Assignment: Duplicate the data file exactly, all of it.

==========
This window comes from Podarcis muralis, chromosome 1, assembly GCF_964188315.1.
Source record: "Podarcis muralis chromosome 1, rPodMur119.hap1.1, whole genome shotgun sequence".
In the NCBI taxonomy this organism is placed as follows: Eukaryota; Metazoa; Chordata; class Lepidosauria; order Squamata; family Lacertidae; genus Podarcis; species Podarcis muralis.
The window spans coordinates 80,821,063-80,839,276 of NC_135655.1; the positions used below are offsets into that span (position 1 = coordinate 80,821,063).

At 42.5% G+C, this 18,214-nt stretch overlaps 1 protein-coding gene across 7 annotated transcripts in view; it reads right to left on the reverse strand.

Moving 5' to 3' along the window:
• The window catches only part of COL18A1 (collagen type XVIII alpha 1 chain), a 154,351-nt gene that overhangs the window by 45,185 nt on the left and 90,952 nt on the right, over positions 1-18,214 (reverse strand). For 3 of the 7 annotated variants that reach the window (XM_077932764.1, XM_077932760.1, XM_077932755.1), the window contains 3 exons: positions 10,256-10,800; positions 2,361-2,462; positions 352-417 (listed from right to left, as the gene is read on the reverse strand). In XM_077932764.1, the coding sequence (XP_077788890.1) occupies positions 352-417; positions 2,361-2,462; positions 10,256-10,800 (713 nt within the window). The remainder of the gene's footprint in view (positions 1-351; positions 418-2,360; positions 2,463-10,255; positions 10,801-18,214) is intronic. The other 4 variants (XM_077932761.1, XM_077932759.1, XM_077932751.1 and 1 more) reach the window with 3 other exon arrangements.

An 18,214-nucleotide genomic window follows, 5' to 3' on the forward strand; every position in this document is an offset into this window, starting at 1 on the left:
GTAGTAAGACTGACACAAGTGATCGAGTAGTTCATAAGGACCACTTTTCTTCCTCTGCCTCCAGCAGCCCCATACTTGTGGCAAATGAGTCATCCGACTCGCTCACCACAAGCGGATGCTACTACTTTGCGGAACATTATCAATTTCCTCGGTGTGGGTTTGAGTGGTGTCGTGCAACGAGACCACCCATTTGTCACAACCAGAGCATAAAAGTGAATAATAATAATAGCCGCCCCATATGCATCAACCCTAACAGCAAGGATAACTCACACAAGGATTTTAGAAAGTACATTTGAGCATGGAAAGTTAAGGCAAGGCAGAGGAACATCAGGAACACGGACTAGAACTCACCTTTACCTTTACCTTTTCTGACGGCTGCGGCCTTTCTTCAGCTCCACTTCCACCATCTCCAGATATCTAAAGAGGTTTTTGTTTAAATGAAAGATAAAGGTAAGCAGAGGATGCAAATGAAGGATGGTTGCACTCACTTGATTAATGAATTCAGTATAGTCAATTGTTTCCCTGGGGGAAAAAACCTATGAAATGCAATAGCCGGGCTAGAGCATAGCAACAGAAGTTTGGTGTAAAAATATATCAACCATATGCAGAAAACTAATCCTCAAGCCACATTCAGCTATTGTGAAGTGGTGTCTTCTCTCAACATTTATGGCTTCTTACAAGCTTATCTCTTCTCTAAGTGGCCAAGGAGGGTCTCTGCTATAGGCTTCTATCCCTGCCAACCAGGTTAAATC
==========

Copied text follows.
This window comes from Podarcis muralis, chromosome 1, assembly GCF_964188315.1.
Source record: "Podarcis muralis chromosome 1, rPodMur119.hap1.1, whole genome shotgun sequence".
In the NCBI taxonomy this organism is placed as follows: Eukaryota; Metazoa; Chordata; class Lepidosauria; order Squamata; family Lacertidae; genus Podarcis; species Podarcis muralis.
The window spans coordinates 80,821,063-80,839,276 of NC_135655.1; the positions used below are offsets into that span (position 1 = coordinate 80,821,063).

At 42.5% G+C, this 18,214-nt stretch overlaps 1 protein-coding gene across 7 annotated transcripts in view; it reads right to left on the reverse strand.

Moving 5' to 3' along the window:
• The window catches only part of COL18A1 (collagen type XVIII alpha 1 chain), a 154,351-nt gene that overhangs the window by 45,185 nt on the left and 90,952 nt on the right, over positions 1-18,214 (reverse strand). For 3 of the 7 annotated variants that reach the window (XM_077932764.1, XM_077932760.1, XM_077932755.1), the window contains 3 exons: positions 10,256-10,800; positions 2,361-2,462; positions 352-417 (listed from right to left, as the gene is read on the reverse strand). In XM_077932764.1, the coding sequence (XP_077788890.1) occupies positions 352-417; positions 2,361-2,462; positions 10,256-10,800 (713 nt within the window). The remainder of the gene's footprint in view (positions 1-351; positions 418-2,360; positions 2,463-10,255; positions 10,801-18,214) is intronic. The other 4 variants (XM_077932761.1, XM_077932759.1, XM_077932751.1 and 1 more) reach the window with 3 other exon arrangements.

An 18,214-nucleotide genomic window follows, 5' to 3' on the forward strand; every position in this document is an offset into this window, starting at 1 on the left:
GTAGTAAGACTGACACAAGTGATCGAGTAGTTCATAAGGACCACTTTTCTTCCTCTGCCTCCAGCAGCCCCATACTTGTGGCAAATGAGTCATCCGACTCGCTCACCACAAGCGGATGCTACTACTTTGCGGAACATTATCAATTTCCTCGGTGTGGGTTTGAGTGGTGTCGTGCAACGAGACCACCCATTTGTCACAACCAGAGCATAAAAGTGAATAATAATAATAGCCGCCCCATATGCATCAACCCTAACAGCAAGGATAACTCACACAAGGATTTTAGAAAGTACATTTGAGCATGGAAAGTTAAGGCAAGGCAGAGGAACATCAGGAACACGGACTAGAACTCACCTTTACCTTTACCTTTTCTGACGGCTGCGGCCTTTCTTCAGCTCCACTTCCACCATCTCCAGATATCTAAAGAGGTTTTTGTTTAAATGAAAGATAAAGGTAAGCAGAGGATGCAAATGAAGGATGGTTGCACTCACTTGATTAATGAATTCAGTATAGTCAATTGTTTCCCTGGGGGAAAAAACCTATGAAATGCAATAGCCGGGCTAGAGCATAGCAACAGAAGTTTGGTGTAAAAATATATCAACCATATGCAGAAAACTAATCCTCAAGCCACATTCAGCTATTGTGAAGTGGTGTCTTCTCTCAACATTTATGGCTTCTTACAAGCTTATCTCTTCTCTAAGTGGCCAAGGAGGGTCTCTGCTATAGGCTTCTATCCCTGCCAACCAGGTTAAATC